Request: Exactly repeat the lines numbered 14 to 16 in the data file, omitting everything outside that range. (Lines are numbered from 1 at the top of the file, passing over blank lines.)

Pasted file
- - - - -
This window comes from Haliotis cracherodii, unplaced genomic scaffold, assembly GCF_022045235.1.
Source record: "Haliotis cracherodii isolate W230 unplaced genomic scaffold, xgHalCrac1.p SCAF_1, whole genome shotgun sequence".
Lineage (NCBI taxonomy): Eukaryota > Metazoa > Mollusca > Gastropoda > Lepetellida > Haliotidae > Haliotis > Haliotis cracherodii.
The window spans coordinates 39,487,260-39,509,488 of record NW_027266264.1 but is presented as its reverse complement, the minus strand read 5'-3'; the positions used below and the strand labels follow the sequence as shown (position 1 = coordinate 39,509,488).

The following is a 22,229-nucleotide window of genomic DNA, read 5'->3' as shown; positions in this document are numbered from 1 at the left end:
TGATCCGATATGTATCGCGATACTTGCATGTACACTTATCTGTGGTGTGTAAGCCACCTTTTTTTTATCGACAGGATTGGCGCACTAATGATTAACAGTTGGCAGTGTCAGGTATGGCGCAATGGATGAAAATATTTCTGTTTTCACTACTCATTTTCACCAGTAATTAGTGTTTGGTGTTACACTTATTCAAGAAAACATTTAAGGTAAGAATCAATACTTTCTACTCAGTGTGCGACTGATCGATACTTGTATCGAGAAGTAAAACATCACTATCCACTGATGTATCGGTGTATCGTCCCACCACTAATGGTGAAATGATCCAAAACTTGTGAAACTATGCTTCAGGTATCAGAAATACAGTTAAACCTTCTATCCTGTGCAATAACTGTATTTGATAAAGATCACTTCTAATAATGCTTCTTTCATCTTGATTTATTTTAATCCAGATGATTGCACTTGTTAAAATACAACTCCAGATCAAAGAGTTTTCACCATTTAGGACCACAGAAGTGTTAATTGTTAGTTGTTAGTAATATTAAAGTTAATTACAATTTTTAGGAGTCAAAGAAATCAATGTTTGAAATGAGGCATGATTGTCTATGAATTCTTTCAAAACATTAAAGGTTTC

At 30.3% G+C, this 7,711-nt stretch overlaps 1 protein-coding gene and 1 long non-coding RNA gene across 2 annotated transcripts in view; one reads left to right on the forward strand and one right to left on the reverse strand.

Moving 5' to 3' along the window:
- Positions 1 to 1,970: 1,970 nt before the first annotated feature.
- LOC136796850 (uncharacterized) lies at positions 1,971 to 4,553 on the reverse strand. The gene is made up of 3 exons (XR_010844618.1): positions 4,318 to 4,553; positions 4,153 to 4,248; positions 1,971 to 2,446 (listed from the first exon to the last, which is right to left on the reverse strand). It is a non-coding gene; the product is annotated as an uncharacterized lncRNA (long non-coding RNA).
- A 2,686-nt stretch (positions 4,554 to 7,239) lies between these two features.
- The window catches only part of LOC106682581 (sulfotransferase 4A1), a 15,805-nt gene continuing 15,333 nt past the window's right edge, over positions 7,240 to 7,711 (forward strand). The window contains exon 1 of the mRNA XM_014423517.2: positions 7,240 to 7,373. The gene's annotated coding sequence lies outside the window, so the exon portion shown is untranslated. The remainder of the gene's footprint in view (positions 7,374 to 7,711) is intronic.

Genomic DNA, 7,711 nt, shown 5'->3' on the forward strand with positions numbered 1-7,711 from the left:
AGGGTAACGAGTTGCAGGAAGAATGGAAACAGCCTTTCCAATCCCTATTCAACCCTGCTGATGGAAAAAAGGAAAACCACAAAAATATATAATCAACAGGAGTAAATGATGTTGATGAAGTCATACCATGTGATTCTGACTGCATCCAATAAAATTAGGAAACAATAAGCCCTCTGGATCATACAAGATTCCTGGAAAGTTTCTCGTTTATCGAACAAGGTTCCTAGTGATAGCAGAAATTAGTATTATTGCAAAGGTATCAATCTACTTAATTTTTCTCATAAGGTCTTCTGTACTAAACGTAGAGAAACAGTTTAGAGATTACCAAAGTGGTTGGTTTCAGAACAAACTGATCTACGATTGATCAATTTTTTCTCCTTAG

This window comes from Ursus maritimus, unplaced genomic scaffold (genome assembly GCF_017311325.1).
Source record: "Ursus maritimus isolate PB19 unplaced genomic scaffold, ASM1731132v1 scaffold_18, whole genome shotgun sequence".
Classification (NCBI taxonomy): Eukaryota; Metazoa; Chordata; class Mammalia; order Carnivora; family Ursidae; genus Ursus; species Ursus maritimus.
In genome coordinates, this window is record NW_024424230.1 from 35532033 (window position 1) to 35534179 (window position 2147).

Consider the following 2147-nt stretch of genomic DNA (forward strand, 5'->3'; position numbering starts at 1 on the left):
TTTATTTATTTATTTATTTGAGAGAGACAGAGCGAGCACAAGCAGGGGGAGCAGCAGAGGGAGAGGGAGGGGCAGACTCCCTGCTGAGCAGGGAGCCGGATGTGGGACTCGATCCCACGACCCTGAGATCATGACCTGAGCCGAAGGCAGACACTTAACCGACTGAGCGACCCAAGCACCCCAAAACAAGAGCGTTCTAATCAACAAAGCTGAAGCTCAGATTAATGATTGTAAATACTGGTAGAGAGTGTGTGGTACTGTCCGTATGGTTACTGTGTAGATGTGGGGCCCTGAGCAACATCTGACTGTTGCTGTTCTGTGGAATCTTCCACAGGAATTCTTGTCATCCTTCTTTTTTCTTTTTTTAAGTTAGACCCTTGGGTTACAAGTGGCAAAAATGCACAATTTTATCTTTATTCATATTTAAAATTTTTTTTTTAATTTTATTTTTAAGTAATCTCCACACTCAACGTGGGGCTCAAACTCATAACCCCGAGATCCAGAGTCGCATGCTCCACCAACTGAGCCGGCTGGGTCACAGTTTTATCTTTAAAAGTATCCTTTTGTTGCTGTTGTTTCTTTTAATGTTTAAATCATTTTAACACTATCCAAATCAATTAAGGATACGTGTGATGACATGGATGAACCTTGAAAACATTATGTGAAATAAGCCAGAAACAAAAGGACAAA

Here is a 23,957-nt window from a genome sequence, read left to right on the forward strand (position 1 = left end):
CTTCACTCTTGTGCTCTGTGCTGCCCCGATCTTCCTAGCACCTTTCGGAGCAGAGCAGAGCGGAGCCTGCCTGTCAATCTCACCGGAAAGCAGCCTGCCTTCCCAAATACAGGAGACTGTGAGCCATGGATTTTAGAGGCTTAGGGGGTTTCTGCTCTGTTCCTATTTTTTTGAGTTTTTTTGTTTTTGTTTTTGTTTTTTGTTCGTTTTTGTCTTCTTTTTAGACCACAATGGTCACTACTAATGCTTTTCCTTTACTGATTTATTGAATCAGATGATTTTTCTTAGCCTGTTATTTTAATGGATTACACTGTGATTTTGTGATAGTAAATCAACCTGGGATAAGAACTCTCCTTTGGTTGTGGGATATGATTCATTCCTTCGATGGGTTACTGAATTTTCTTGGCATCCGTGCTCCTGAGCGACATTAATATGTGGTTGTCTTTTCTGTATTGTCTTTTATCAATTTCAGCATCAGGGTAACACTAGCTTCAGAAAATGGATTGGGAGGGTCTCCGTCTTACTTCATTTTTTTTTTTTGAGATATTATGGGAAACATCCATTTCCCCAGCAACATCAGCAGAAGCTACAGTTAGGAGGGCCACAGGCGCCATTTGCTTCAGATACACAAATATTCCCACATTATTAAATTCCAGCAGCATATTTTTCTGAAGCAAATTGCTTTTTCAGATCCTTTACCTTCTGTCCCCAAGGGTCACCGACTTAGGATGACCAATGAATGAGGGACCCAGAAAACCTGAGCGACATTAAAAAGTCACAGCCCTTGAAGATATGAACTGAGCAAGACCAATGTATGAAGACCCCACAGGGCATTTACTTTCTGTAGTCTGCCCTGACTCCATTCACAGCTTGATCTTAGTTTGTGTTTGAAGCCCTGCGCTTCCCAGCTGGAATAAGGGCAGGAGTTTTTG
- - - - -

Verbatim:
AGGGTAACGAGTTGCAGGAAGAATGGAAACAGCCTTTCCAATCCCTATTCAACCCTGCTGATGGAAAAAAGGAAAACCACAAAAATATATAATCAACAGGAGTAAATGATGTTGATGAAGTCATACCATGTGATTCTGACTGCATCCAATAAAATTAGGAAACAATAAGCCCTCTGGATCATACAAGATTCCTGGAAAGTTTCTCGTTTATCGAACAAGGTTCCTAGTGATAGCAGAAATTAGTATTATTGCAAAGGTATCAATCTACTTAATTTTTCTCATAAGGTCTTCTGTACTAAACGTAGAGAAACAGTTTAGAGATTACCAAAGTGGTTGGTTTCAGAACAAACTGATCTACGATTGATCAATTTTTTCTCCTTAG

This window comes from Ursus maritimus, unplaced genomic scaffold (genome assembly GCF_017311325.1).
Source record: "Ursus maritimus isolate PB19 unplaced genomic scaffold, ASM1731132v1 scaffold_18, whole genome shotgun sequence".